Can I Get Social Security Disability Benefits for Chronic Anemia?
- About Chronic Anemia
- How to Get Disability Benefits for Chronic Anemia by Meeting a Listing
- Residual Functional Capacity Assessment for Chronic Anemia
- Getting Your Doctor’s Medical Opinion about What You Can Still Do
If you have chronic anemia, Social Security disability benefits may be available. To determine whether you are disabled by your chronic anemia, the Social Security Administration first considers whether it is severe enough to meet or equal a listing at Step 3 of the Sequential Evaluation Process. See How to Get Disability Benefits for Chronic Anemia by Meeting a Listing. If you meet or equal a listing because of your anemia, you are considered disabled. If your anemia is not severe enough to equal or meet a listing, the Social Security Administration must assess your residual functional capacity (RFC) (the work you can still do, despite the anemia), to determine whether you qualify for disability benefits at Step 4 and Step 5 of the Sequential Evaluation Process.
Anemia is a condition in which there is a decrease in circulating hemoglobin, the chemical that combines with oxygen and carries it to cells. Since red blood cells contain hemoglobin, the severity of anemia is usually gauged by the hematocrit (Hct), which is the percentage of red cells in a volume of blood. In women, a normal hematocrit (at sea level) is about 38–44% and in men about 42–48%. Physical exertion requires increased blood flow for oxygenation of both the heart muscle and the skeletal muscles. A person with a low hematocrit will need a faster heart and respiratory rate for a particular level of exertion so that, for example, a person’s maximum heart rate could be reached doing light work. To the extent that those demands cannot be met because of decreased oxygen carriers (red cells), symptoms of fatigue, weakness, and increased respiratory effort with shortness of breath will limit exercise capacity. These symptoms are not different than those of a normal person who reaches his or her limits of exercise capacity, but occur at a lower level of exertion because cardio-pulmonary reserves are decreased. Clearly, medium and heavy work would be impossible. However, each individual’s ability to adjust to the reduced oxygen-carrying capacity of the blood varies. Guidelines are difficult to conceive without considering individual claimants, particularly so because of the contribution to functional limitation that is imposed by the potentially large number of disorders that can cause anemia. See Residual Functional Capacity Assessment for Chronic Anemia.
Composition of Blood
Causes of Anemia
The Social Security Administration will evaluate the severity of your condition without considering the cause of your chronic anemia as a factor. There are so many possible specific causes of anemia that it would take an encyclopedia to list them. Normal hematocrits rise in relation to altitude. By far, the most common cause of anemia is iron deficiency in women. The following general categories may be helpful.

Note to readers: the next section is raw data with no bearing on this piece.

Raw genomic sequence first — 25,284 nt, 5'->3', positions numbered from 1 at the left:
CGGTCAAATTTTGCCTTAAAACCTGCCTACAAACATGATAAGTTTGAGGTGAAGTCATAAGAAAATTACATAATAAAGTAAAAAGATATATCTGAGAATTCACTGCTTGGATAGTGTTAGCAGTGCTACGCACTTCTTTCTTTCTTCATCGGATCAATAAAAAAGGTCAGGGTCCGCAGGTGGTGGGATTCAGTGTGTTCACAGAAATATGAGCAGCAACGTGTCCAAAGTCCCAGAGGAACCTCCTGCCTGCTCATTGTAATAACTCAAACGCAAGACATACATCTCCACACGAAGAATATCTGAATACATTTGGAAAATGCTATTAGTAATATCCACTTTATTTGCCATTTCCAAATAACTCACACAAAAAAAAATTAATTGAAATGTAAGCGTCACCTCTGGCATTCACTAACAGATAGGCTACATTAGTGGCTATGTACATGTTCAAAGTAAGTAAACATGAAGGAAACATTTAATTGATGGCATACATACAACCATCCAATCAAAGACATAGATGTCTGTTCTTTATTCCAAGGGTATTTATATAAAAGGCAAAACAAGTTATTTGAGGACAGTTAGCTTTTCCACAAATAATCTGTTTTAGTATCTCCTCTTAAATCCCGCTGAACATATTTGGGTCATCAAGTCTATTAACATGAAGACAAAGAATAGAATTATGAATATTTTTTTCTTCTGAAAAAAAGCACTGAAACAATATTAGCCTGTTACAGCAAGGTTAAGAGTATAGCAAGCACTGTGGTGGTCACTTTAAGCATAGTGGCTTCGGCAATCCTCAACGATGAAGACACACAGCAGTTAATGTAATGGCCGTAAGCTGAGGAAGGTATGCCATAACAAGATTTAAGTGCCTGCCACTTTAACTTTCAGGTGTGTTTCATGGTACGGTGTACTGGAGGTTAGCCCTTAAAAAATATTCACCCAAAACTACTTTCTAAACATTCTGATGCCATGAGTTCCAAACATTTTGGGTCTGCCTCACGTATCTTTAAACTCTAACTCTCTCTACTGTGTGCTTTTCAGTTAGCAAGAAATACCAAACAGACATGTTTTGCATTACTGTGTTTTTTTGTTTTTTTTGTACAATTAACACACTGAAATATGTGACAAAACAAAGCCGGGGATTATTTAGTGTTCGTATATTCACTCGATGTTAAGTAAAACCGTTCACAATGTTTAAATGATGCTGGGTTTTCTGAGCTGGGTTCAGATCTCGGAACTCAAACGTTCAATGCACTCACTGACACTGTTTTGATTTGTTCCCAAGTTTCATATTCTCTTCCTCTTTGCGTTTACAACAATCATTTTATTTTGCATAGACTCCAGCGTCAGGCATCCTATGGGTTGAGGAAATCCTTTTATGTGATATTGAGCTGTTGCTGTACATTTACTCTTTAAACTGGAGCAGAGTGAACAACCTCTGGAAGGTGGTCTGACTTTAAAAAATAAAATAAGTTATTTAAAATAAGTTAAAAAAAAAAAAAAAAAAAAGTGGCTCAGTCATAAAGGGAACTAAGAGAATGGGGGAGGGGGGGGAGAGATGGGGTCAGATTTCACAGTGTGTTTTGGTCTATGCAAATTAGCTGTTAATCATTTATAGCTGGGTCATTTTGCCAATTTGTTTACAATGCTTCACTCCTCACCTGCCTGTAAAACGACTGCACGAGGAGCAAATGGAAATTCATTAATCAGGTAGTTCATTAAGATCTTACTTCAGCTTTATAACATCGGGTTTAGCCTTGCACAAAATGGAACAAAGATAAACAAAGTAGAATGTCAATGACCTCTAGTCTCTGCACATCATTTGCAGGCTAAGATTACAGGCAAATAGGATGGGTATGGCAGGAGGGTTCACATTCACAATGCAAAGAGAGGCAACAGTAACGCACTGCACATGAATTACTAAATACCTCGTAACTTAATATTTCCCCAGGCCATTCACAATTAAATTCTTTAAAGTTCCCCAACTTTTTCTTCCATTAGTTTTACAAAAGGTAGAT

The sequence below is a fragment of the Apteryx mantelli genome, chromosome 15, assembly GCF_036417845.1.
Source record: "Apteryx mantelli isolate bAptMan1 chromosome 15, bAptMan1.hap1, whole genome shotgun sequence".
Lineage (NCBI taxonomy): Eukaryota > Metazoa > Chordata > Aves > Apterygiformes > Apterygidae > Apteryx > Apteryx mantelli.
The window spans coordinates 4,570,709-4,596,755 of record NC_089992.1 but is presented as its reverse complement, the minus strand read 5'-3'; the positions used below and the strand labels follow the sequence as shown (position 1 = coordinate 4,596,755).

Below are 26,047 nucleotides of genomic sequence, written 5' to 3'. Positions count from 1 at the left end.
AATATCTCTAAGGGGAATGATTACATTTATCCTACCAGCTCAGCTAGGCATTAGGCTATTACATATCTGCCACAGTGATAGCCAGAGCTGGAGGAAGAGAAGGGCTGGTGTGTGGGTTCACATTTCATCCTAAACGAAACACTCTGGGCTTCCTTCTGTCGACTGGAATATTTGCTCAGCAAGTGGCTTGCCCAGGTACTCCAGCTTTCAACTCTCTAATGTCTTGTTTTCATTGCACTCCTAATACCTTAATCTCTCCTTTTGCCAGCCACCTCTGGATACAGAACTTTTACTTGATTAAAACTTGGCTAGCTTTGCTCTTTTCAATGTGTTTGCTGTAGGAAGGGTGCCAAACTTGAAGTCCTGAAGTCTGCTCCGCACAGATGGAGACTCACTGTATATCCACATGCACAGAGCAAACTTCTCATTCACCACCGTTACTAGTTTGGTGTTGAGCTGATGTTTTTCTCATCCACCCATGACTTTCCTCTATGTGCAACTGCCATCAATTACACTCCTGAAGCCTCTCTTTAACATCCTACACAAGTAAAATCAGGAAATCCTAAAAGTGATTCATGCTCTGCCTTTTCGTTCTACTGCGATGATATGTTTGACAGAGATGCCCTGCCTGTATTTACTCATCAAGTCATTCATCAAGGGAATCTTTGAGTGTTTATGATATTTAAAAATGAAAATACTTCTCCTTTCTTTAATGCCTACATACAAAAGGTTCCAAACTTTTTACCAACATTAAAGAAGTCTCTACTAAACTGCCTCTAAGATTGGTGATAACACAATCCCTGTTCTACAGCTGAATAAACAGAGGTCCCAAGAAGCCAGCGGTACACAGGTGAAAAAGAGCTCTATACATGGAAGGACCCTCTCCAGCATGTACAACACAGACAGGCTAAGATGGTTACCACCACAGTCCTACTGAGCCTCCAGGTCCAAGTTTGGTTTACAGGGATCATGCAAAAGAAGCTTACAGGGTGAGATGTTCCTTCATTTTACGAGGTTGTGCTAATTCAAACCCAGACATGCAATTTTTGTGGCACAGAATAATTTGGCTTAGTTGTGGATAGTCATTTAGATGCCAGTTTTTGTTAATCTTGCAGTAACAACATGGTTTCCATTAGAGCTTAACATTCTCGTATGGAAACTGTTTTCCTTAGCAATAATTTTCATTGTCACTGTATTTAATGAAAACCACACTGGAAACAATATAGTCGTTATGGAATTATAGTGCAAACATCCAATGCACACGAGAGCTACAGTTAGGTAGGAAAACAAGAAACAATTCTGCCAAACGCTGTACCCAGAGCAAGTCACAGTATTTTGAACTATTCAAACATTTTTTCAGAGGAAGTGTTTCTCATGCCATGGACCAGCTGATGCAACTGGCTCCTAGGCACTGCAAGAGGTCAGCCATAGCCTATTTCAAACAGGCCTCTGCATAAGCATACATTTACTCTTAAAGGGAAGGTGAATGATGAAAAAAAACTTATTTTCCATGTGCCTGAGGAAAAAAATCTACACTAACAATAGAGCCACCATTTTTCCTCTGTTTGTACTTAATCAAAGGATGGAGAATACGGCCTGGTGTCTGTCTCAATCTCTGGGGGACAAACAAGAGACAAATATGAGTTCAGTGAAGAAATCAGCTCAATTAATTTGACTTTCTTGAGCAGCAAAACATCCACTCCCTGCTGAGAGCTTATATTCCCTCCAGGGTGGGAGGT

- Nutritional deficiency – Women are more frequently iron deficient than men because of menstrual blood loss. Poor diet contributes to inadequate iron replacement, and iron is critical to the formation of red blood cells: red cells carry hemoglobin of which iron is an important element. Copper deficiency can cause anemia. Vitamin B12, vitamin B6, vitamin C, vitamin E3, and folic acid deficiencies can result in anemia. Protein deficiency can result in anemia.
- Chronic blood loss from the GI tract – For example, bleeding from a peptic ulcer, esophageal varices, gastritis, diverticulosis of the colon; and inflammatory bowel diseases like ulcerative colitis or regional enteritis can cause GI bleeding. Slow bleeding can cause severe blood loss over a period of time.
- Chronic diseases – Chronic diseases in general impair the body’s ability to make red blood cells. For example, alcoholic cirrhosis and other severe chronic liver diseases often result in anemia. Chronic kidney disease causes anemia because the kidneys produce renal erythropoietin (EPO) which stimulates the bone marrow to make red blood cells.
- Severe infection – Severe bacterial and viral infections can result in reversible anemia with resolution of the infection. In malaria, a protozoan parasite destroys red blood cells (hemolysis).
- Immune diseases – Many immune diseases, such as systemic lupus erythematosus (SLE) and rheumatoid arthritis (RA) can cause either accelerated red blood cell destruction in the bloodstream (autoimmune hemolytic anemia) or suppression of red cell production in the bone marrow (aplastic anemia).
- Drugs – Some drugs can cause either aplastic anemia or immune hemolytic anemia. In aplastic anemia, the bone marrow production of red cells declines.
- Toxins – Snake venoms, toxins produced by bacteria, or other toxins can damage red cell production in the bone marrow or red cells in the peripheral circulation (blood).
- Chemicals – A large number of chemicals can have toxic effects on the bone marrow with resultant anemia.
- Genetic diseases – For example, abnormal blood hemoglobin (hemoglobinopathies) such as sickle cell anemia and thalassemia can cause anemia.
- Cancers – Malignancies affecting the bone marrow, such as leukemia and lymphoma, can cause severe anemia.
- Radiation – Radiation can damage the bone marrow and impair its ability to produce red blood cells.